22 APRIL 2000, Page 9


If you want to get a film made in Holly- wood, you have to be able to say what it's about in under ten seconds. 'It's Apocalypse Now meets Forrest Gump,' Hollywood agents will say. Or 'Time Regained meets Trainspotting.' Unfortunately, this habit of describing one thing by reference to anoth- er is spreading far beyond Hollywood. A few weeks ago, I published a book about philosophy and, because critics thought it vital to find me a pigeonhole, I was at once accorded a flurry of new names: the Delia Smith of philosophy (Guardian), the Ali G of philosophy (Observer), the Jamie Oliver of philosophy (Times), the Martha Lane Fox of philosophy (Sunday Times) and the Colonel Tom Parker of philosophy (John Banville in the Irish Times). There's seem- ingly no end to this, because last weekend, in a preview of Neil MacGregor's excellent series on the Crucifixion (on BBC 2), the director of the National Gallery was described as 'the Alain de Botton' of art. The process may yet come full circle; Delia Smith will soon be described as the Neil MacGregor of cookery.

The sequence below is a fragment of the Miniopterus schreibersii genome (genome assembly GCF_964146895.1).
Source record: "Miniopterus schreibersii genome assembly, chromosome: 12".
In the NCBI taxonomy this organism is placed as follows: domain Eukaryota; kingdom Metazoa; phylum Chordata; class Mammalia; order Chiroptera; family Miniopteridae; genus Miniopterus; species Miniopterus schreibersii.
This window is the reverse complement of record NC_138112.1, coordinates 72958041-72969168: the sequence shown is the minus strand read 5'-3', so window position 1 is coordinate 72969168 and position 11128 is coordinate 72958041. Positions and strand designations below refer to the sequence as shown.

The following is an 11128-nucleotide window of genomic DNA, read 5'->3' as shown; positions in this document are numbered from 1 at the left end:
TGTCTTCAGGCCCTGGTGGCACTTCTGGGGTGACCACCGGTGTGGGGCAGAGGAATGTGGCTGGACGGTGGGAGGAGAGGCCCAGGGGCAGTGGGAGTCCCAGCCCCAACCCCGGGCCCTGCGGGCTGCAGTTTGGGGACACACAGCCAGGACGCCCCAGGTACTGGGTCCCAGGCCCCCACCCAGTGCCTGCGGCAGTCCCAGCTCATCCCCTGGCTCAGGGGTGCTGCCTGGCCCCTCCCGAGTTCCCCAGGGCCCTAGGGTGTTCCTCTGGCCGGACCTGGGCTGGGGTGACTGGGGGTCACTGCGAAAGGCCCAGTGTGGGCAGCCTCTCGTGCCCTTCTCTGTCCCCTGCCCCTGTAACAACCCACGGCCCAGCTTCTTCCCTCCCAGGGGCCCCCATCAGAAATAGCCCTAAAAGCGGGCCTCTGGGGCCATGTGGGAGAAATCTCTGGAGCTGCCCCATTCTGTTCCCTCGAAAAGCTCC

0 ne of the few persuasive reasons to live in this country is the pessimism of the inhabitants — nowhere more evident than in attitudes to self-help books. Though the British may buy self-help books in vast quantities, they are averse to open displays of optimism and tend to giggle or get iron- ic about titles such as I'm OK — You're OK and Dare to be Happy. The assumption is that life is to be endured rather than improved. Unfortunately for me, certain critics have been describing my aforemen- tioned book about philosophy as a cheer- ful self-help book. They may be right that the book is designed to offer consolation, but they are wrong in assuming that this means being optimistic. The greatest philosophers have always recognised that the finest way ,to cheer someone up is through pessimism. Far from wanting to hear that life is a fine thing when we are down, we require someone to confirm, and if possible exceed, our worst fears. I have always found myself immensely cheered by the philosopher Arthur Schopenhauer. There is only one inborn error,' he explains, 'and that is the notion that we exist in order to be happy . . . Much would be gained if, through timely advice and instruction, all young people could have eradicated from their minds the erroneous notion that the world has a great deal to offer them.' Seneca has a similarly tonic effect. 'What need is there to weep over parts of life?' he asks, 'The whole of it calls for tears.' An invaluable line the next time a friend calls up with the blues. Excavations beneath the ramparts of the Tower of London have just revealed that a royal menagerie used to exist there in medi- aeval times. Lions, ostriches, elephants and polar bears were all kept in it. I'm paying particularly close interest to this story because it has also been revealed that the first known Tower keeper was a man called William de Botton, who ran the zoo from 1243. As I thought all my ancestors were liv- ing in Spain at the time (that's where the name comes from), and as no one in my immediate family is gifted with a rapport with animals, I'm naturally delighted to hear that a relative was already in England back in the 13th century — and was so good at handling rhinoceroses and tigers.